Anti-inflammatory food that can help:
Keep in mind that oils and fats are calorie dense food. Although helpful in fighting and reducing the inflammation, they should be used in reasonable amounts. One or two table spoons of olive oil in your salad are just enough to get its beneficial effects and avoid caloric surplus which can lead you toward weight gain and obesity.
Raw or cooked they are an excellent choice. Rich in potassium, they help the body eliminate an excess amount of fluids, provides a better heart muscle contraction and increase overall body strength. In terms of calories, they are in the group of “safe food” when it comes to avoiding the caloric surplus and weight gain.
Although their nutritional value may vary, they are proven to be anti-inflammatory food. All nuts are packed with monounsaturated fats that can help in the regulation of a lipid profile (HDL, LDL, triglycerides) improving that way the blood circulation in the inner ear. Antioxidants are another important ingredient of all nuts. They have a tremendous value in healing processes and elimination of toxic metabolic products.
Brazilian nuts have a high concentration of selenium, which helps healing processes of the body. Pistachios are rich in vitamin B6 which helps the regeneration of nerves. Pecans can help you reduce bad cholesterol (LDL) and slow down atherosclerosis, which compromises blood flow throughout the arteries of the body (which can ultimately reduce the blood flow in the inner ear, increasing the vestibular symptoms that way).
Reach in mono-unsaturated fats and antioxidants consuming fish instead of a red meat helps in regulation of lipid profile and healing processes. It is a very good source of protein and fat.
It might not be a direct cure but ginger can definitely provide a great relief from vertigo sysmptoms. Ginger will certainly help to alleviate nausea. However, keep in mind that even if it works for some people for vertigo treatment it doesn’t mean it will work for you.
Widely used in medicine as an adjuvant treatment of conditions in which there is a nerve damage. It speeds up nerve reparation (nerve damage is one of the major components of all vestibular disorders).
Zinc deficiency can cause tinnitus, and supplementation of it in patients with vestibular disorders helps them reduce the severity of symptoms.
It's quite important in the treatment of Meniere’s disease and vertigo. A study conducted by Hiroshima University in Japan showed some encouraging results. Patients that were treated with a combination of 600mg of vitamin C and 300mg of glutathione for eight weeks, reported a significant decrease of their vertigo symptoms. Vitamin C can be taken as a dietary supplement or by eating vitamin C rich food. What food is rich in vitamin C? The easiest way to tell is by the color. Everything that’s green and leafy has a lot of vitamin C in it (cabbage, broccoli, spinach, etc.).
An interesting fact is that in parts of the world where the magnesium is represented in a diet in large quantities, the vestibular disorders are rare. To avoid going into too many details, the magnesium regulates the cell metabolism and improves blood circulation. Magnesium rich foods are pumpkin seeds, almond, spinach and black beans.
Although ginkgo products need more research before the science community accept them as a part of a medical treatment, based on the data collected so far, it seems that they improve microcirculation (another pathological component of vestibular disorders).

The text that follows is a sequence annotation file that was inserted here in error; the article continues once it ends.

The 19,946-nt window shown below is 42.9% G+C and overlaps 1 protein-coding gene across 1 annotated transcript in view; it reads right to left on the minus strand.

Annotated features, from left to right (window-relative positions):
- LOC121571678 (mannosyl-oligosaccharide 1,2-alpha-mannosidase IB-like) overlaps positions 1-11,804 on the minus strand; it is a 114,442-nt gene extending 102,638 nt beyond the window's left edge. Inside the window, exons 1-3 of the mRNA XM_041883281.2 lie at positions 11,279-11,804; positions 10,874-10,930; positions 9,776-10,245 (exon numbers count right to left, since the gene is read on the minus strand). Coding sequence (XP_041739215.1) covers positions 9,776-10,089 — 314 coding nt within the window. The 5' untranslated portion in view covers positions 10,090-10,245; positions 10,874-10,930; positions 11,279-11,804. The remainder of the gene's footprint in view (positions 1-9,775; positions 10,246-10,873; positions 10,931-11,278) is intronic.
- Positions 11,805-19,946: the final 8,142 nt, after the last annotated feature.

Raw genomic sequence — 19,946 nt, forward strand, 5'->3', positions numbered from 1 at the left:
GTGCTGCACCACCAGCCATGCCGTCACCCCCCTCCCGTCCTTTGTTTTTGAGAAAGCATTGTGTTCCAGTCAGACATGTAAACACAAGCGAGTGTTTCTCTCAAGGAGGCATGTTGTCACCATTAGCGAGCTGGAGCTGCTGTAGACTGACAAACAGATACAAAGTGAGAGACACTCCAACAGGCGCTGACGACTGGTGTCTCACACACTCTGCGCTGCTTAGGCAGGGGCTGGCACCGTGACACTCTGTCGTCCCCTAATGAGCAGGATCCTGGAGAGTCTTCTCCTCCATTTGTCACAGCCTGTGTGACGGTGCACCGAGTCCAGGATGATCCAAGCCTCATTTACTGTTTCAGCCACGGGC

It can help fight the nausea in patients with vertigo. Because of the interaction with blood thinners, patients that use this medication should avoid it.
When it comes to the treatment of a vestibular migraine it is all about prevention. One of the prevention measures includes avoiding the food that can trigger its attacks.
Food that has a potential to trigger migraine attacks:
Does this mean that you should never again consume any of these foods? Absolutely no! Not all patients react to each of the listed food or food ingredients. To determine which of these foods can trigger migraine attacks, you should take a migraine diary, write down what have you eat and what did you do on a day before the attack and after a few episodes, it will become clear what kind of food and behavior have a triggering potential for you.
During the attack, stay hydrated, rest, avoid eating “heavy” food, use the medications your doctor already prescribed and try some of the foods that are listed as desirable (for example, try ginger root to determine can it decrease nausea and vomiting).
It's all about the balance and listening to the signals your body sends you (this may sound like some principle of alternative medicine, but have in mind that a vast majority of diseases develop because we often ignore the subtle warning signs our bodies send us).
The food won’t miraculously cure vertigo/ dizziness or a vestibular migraine, but over time, it will bring relief. The frequency and severity of the attacks will subside and with an adequate medical support, the quality of life will improve. With the knowledge and technology available, medical professionals cannot, unfortunately, treat chronic vestibular disorders so they never appear again. It's all about putting a disease under control which improves the quality of life. Healthy eating is one of the most powerful tools that can help you fight vertigo, dizziness, Meniere’s disease or a vestibular migraine. Be patient, be consistent and the results will be there!
1. Below is a great video describing 2 ways to cure your vertigo: coriander seeds and basil.
2. Another video briefly describes dietary adjustments for vertigo treatment.
3. Finally, in this video Dr. Michael Berglund goes much deeper into the causes and various natural solutions for vertigo.
MD, Aleksandar Grbovic lives in Belgrade, Serbia. Finished Faculty of Medicine, University of Belgrade (2012). Worked as a medical representative in a pharmaceutical company, General medicine physician, soon to be Radiologist in the biggest occupational medicine Institute in Serbia. Crazy about forensic medicine. Passionate about promoting evidence based medicine to the layman, bridging the gap between the doctor’s and the patient’s point of view.